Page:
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East Village First Street Green Art Park
Photograph: @jo_evokes

Seven secrets of the East Village

Put your knowledge of the East Village to the test, and see if you know these neighborhood secrets

By Shaye Weaver

You can live in New York for years and still not know everything about its vibrant neighborhoods. Sure, we know the best New York attractions, the best parks and our favorite restaurants, but the city is still full of surprises. That's why we love it.

The East Village has always been a place of innovation and creativity—it was the birthplace of punk music, a haven for artists, and a home to immigrants. So there's a lot to learn and know about in the area, from historical happenings to the coolest speakeasies and much more.

Below, we're spilling seven East Village secrets so you can examine some lesser-known aspects of this urban enclave.

RECOMMENDED: East Village, NYC neighborhood guide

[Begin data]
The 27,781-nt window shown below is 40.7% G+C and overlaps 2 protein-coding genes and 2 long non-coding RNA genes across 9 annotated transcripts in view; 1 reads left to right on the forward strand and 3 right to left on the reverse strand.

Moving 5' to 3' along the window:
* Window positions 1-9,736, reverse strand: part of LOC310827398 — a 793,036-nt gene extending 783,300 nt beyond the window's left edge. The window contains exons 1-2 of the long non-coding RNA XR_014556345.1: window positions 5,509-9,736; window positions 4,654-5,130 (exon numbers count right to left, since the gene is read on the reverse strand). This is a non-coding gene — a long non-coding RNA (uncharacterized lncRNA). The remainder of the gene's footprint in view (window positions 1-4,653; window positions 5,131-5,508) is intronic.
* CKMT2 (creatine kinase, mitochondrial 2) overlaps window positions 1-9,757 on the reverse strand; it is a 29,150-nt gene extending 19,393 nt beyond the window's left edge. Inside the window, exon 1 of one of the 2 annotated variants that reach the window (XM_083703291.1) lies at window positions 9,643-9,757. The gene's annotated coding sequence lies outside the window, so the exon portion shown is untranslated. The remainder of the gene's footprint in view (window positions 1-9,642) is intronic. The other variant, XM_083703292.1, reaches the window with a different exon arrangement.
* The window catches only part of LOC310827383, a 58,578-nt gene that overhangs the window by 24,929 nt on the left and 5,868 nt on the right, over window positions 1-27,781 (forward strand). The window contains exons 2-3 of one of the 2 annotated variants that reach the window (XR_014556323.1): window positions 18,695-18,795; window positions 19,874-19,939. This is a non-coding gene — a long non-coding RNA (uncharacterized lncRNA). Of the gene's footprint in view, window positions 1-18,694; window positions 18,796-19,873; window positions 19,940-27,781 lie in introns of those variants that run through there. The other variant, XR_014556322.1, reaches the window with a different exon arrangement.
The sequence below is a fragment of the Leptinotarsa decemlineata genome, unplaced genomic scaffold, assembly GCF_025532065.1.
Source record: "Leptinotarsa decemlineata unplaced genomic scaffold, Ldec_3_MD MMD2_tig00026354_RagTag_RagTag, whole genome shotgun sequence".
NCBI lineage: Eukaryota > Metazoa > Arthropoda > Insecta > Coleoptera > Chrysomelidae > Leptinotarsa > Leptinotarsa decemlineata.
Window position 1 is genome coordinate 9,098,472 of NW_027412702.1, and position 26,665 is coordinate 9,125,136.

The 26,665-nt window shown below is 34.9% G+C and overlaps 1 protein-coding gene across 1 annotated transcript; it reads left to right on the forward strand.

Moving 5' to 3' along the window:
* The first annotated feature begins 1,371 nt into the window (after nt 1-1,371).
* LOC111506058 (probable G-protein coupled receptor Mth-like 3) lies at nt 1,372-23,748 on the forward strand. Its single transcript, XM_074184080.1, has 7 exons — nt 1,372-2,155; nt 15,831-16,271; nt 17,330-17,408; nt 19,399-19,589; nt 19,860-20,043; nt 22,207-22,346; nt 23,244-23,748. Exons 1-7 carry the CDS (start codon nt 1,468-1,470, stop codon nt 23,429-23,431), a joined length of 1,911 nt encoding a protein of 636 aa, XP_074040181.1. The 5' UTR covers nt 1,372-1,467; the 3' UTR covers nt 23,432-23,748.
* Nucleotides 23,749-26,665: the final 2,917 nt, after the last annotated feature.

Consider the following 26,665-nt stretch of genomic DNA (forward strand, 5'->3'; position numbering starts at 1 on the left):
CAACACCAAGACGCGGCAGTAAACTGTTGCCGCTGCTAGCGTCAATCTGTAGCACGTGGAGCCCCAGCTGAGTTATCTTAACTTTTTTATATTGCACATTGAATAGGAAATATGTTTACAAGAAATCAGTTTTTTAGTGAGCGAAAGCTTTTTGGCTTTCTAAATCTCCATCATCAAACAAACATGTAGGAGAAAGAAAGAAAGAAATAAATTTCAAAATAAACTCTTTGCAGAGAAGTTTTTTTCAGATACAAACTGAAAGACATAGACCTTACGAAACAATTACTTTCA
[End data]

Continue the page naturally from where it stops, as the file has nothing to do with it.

St. Mark's Church on the Bowery
St. Mark's Church on the Bowery
Photograph: @cinapsefilms

Someone famous is buried at St. Mark's Church in-the-Bowery

Attractions Religious buildings and sites East Village

St. Mark's Church in-the-Bowery, which is New York's oldest site of continuous religious practice (over 350 years!), has a secret literally buried underneath it—Peter Stuyvesant's remains. 

The site of the current church used to be where the Stuyvesant's family chapel was located. When Stuyvesant died in 1672, he was buried underneath it. The land was sold to the Episcopal church in 1793, and by 1795, the cornerstone of the current church was laid.

Fun fact: Alexander Hamilton, who's buried down at Trinity Church, helped incorporate St. Mark’s as the first Episcopal parish independent of Trinity Church in the United States. 

You can see the grave in the church's graveyard. You can also see a stained glass window in the church that bears his likeness.

In addition to sermons, the church today hosts a variety of secular events, including classical-music concerts; organizations like the Poetry Project (which holds its annual New Year's Day event here) and Danspace Project also call the space home.

Creative Little Garden East Village
Creative Little Garden East Village
Photograph: Courtesy Creative Li

Creative Little Garden offers a tiny oasis